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who focus on preventive medicine, Richey says. Most of the adoption has come from the mid-Atlantic states, through the south, and into Texas—a part of the country with disproportionately high rates of obesity and diabetes, which Richey called “the heart attack belt.” More work still needs to be done to justify the future payoff and savings before the test will be widely adopted in California or the northeastern states, Richey says.
Tethys currently owns 100 percent of the commercial rights to its PreDx test, and it does the sales and marketing on its own. The company has 122 employees at the moment, with about a dozen salespeople in the southern states, Richey says. The plan, with the new financing in hand, is to triple the sales force to about 30 people in those same geographies to capture a bigger portion of the available market, Richey says.
How big of a market opportunity are we really talking about? Given an American lifestyle that revolves around video games, television, and junk food, an estimated 57 million people in the U.S. are at risk of getting diabetes. Most of those people are overweight or obese, yet that’s not a guarantee that they will all get diabetes. Only about one-fifth of people generally considered at risk—because of obesity, family history, high cholesterol, or other factors—end up actually getting the disease.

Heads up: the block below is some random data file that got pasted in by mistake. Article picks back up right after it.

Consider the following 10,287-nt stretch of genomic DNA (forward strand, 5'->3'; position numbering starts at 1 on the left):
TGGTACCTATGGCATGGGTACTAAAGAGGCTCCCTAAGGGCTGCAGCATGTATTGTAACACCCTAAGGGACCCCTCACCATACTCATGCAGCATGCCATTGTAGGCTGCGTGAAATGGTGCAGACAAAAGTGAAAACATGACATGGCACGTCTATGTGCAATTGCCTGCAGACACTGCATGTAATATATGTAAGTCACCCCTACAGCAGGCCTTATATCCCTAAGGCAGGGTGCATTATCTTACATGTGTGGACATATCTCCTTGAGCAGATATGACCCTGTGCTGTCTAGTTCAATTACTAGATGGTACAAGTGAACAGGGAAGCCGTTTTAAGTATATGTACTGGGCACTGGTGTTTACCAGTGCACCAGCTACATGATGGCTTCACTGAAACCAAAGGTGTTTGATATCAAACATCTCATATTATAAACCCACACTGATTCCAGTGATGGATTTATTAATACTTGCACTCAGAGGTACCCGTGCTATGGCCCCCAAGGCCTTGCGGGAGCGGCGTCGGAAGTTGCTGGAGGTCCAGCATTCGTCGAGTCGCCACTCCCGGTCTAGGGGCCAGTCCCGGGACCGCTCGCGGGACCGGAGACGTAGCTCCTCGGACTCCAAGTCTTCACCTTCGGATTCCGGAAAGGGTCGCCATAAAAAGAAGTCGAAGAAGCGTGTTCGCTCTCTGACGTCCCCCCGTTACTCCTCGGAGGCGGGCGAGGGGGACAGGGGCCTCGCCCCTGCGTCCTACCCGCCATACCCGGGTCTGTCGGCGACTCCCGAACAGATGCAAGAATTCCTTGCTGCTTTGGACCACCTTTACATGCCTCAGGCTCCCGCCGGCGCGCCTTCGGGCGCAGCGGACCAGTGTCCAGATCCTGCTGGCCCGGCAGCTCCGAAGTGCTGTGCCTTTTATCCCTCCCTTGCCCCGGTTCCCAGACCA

Not all those at risk are going to shell out several hundred bucks for a test. But Tethys says it has potential to perform “several million tests” over the next five to seven years, at prices of between $200 to $300 at maturity, creating a market worth more than $1 billion in the U.S. for its PreDx test, Richey says.
Yet, I had to ask Richey why anybody would want to pay for this test. Today, most doctors will look at a person who’s overweight, with a family history of diabetes, and—without any molecular information from the patient’s bloodstream—will advise that patient to stop eating junk food, and start exercising more. If a patient got a personalized test like this, what will the doctor say to that same patient?
The same thing. So with or without the test, if people would just live a healthier lifestyle, they could greatly lower their risk of diabetes.
Tethys has clearly heard this counterargument before, and the company has a very interesting answer about human behavior. On an anecdotal basis—meaning it must be taken with a grain of salt—Richey says the company has heard that patients often don’t take their doctor’s advice alone to heart. But when an unequivocal blood test result comes back that says unless you change your ways, you will almost certainly get diabetes in five years, patients suddenly have the fear of God struck into them.
“The difference here is that this is an absolute wake-up call,” Richey says.
You can bet that if Tethys can ever prove such a claim with medical evidence, it would be a blockbuster medical paper. That’s exactly what the company is shooting for. The company … Next Page »
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